Because Blythe faces have a shiny surface they won't take paint well. I use a three or four-sided nail buffer to sand off the shine. Then because I was re-sculpting this doll as well as re-painting I used rough sandpaper to sand off the lip paint. As I did so I re-shaped the lips some. Start the sanding process with the roughest surface and repeat using progressively finer sandpaper or nail buffers until you get to the smoothest one. If you don't need to sand the paint off, like if you're doing a Barbie face, you can remove the paint using Goof Off (not Goo Gone) or paint thinner. Make sure to wash the face with soap and water afterwards to remove all the paint thinner.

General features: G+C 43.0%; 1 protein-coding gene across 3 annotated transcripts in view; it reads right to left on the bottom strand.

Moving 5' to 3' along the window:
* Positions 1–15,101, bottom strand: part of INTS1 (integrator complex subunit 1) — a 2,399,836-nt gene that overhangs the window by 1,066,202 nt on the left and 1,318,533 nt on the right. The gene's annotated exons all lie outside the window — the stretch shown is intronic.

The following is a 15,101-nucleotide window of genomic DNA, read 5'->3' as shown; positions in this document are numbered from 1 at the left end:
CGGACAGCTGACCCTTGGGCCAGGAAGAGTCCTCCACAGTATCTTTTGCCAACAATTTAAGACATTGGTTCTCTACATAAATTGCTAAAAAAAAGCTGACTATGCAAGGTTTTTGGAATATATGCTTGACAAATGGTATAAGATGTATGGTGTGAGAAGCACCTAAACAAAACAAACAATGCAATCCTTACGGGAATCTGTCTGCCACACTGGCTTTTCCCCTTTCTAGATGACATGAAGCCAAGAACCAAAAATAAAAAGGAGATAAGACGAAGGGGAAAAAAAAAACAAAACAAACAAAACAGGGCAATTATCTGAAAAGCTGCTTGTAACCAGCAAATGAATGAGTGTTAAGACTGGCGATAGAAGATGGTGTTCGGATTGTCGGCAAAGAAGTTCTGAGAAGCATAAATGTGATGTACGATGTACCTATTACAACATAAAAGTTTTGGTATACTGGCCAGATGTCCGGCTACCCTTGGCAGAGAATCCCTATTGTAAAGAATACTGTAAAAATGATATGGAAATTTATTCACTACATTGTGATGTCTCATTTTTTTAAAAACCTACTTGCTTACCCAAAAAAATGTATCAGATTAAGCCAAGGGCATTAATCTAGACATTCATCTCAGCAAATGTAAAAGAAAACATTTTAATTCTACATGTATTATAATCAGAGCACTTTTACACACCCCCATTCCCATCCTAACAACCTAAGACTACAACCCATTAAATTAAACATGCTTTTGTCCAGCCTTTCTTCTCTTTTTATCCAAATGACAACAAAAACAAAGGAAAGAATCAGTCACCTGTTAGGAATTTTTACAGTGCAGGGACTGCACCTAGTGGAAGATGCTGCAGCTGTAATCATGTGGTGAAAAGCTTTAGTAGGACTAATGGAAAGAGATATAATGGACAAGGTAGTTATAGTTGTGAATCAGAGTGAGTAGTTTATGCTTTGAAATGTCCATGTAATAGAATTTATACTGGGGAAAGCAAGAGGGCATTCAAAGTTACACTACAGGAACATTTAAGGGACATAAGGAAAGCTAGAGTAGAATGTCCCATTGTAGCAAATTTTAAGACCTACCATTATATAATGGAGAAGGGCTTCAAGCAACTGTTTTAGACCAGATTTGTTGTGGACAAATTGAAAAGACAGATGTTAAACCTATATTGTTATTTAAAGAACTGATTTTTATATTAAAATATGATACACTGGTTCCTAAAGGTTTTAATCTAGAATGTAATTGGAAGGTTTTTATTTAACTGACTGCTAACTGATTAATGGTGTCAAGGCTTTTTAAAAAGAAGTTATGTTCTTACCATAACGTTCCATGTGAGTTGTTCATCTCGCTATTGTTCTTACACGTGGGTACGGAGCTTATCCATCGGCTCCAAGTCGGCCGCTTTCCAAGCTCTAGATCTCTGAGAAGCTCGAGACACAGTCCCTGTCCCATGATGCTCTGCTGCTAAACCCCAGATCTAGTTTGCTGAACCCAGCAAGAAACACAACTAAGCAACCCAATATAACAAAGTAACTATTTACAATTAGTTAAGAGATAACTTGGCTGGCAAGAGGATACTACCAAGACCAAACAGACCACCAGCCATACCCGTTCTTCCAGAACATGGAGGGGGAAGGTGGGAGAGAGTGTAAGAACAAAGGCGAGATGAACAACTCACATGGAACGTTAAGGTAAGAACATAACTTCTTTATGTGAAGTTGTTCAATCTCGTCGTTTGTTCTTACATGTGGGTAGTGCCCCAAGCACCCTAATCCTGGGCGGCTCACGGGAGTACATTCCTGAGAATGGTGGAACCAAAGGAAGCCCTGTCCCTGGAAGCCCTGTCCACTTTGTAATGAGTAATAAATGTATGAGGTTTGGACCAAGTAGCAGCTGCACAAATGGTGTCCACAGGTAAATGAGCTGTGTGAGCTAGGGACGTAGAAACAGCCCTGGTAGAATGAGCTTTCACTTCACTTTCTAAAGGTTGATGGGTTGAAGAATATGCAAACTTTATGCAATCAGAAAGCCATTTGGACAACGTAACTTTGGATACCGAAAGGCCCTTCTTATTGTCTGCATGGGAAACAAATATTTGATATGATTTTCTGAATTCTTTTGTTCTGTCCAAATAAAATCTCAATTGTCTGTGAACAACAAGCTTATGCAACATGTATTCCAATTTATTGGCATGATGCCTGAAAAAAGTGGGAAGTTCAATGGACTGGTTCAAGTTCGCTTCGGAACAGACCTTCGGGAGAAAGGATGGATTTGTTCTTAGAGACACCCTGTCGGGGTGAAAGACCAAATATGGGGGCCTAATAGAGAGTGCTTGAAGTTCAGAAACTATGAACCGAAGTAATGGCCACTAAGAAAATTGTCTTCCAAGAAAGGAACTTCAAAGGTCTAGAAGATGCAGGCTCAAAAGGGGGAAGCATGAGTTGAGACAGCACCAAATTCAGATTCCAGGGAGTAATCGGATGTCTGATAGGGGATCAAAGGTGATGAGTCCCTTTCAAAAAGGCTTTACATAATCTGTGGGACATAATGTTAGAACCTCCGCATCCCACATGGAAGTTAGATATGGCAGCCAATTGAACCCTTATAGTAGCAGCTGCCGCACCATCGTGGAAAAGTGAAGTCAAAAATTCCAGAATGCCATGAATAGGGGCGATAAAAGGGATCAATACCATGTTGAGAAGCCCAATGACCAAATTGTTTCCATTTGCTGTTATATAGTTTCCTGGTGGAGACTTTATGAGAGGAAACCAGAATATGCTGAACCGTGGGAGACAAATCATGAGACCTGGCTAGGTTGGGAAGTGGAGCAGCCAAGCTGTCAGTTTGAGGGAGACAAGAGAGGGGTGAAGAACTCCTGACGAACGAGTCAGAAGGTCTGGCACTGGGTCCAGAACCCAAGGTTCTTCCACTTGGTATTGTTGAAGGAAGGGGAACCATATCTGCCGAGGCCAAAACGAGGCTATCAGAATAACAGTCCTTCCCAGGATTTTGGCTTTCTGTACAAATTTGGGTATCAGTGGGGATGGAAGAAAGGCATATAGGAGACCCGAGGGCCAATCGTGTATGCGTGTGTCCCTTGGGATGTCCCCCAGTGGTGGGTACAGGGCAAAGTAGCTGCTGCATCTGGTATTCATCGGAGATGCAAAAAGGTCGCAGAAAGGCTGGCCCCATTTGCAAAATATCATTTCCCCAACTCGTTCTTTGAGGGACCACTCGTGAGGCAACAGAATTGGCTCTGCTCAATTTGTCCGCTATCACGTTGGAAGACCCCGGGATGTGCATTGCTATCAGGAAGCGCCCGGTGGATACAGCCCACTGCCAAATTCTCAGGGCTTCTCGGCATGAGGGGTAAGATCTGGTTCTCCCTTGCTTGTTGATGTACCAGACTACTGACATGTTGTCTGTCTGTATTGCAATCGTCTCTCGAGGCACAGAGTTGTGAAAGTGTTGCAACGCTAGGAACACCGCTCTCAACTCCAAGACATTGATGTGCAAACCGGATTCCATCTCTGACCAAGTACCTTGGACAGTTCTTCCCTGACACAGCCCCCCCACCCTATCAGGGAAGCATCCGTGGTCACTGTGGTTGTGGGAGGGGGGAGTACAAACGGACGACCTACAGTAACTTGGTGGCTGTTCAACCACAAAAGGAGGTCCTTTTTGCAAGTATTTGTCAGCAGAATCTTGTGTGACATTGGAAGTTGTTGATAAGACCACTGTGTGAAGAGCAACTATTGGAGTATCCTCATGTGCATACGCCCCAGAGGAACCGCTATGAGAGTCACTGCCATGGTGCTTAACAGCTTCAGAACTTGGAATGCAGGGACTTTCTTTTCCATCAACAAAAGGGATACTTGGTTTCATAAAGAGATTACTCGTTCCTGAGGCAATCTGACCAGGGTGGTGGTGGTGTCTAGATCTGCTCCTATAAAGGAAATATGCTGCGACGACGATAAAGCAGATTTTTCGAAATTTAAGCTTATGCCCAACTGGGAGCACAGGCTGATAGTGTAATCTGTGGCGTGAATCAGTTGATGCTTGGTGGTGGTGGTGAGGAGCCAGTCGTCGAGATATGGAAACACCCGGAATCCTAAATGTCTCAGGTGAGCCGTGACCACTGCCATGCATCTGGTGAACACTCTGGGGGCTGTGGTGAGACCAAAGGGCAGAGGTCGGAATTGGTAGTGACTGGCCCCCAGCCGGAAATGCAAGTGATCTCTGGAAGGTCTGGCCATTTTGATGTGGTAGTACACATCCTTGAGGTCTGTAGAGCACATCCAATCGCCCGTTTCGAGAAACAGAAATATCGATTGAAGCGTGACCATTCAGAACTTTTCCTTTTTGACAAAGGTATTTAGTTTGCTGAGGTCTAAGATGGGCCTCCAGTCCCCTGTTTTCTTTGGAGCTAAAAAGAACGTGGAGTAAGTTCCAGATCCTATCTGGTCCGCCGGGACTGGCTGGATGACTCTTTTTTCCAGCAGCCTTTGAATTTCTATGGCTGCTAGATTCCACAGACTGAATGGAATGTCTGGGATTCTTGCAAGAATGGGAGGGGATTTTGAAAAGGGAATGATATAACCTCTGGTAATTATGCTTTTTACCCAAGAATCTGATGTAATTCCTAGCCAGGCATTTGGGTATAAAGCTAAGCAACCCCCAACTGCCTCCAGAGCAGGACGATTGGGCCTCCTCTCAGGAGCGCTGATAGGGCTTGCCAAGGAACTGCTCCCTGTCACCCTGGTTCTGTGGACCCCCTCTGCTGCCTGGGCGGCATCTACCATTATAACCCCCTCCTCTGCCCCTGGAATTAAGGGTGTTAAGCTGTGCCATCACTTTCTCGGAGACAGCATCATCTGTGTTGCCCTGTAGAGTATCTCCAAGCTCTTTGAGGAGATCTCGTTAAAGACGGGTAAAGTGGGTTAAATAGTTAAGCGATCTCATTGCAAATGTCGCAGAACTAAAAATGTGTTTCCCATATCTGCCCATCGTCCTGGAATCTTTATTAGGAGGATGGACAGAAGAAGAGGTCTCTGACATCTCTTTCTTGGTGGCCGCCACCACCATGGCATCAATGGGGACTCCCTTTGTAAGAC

My Blythe still had a tiny bit of shine and dust from sanding which I removed with alcohol. Since alcohol is in such short supply right now you can just use plain water or white vinegar.
When I was finished removing as much shine and paint as possible I continued sculpting the face some more. Blythe has a hard plastic face but it's still soft enough I was able to mainly use a straight pin with the sandpaper and buffer to reshape the eyes, nose, and mouth. After sculpting I cleaned off the dust again with a damp cloth.
I use a combination of pigments on my custom dolls. I started with water-soluble oils and acrylics to countour the face. Then I moved on to pastels. I crush the pastels into powder and then apply them with dry or wet brushes, depending on how sharp an edge I want. You can use human eyeshadow and blush and any powdered makeup this way as well.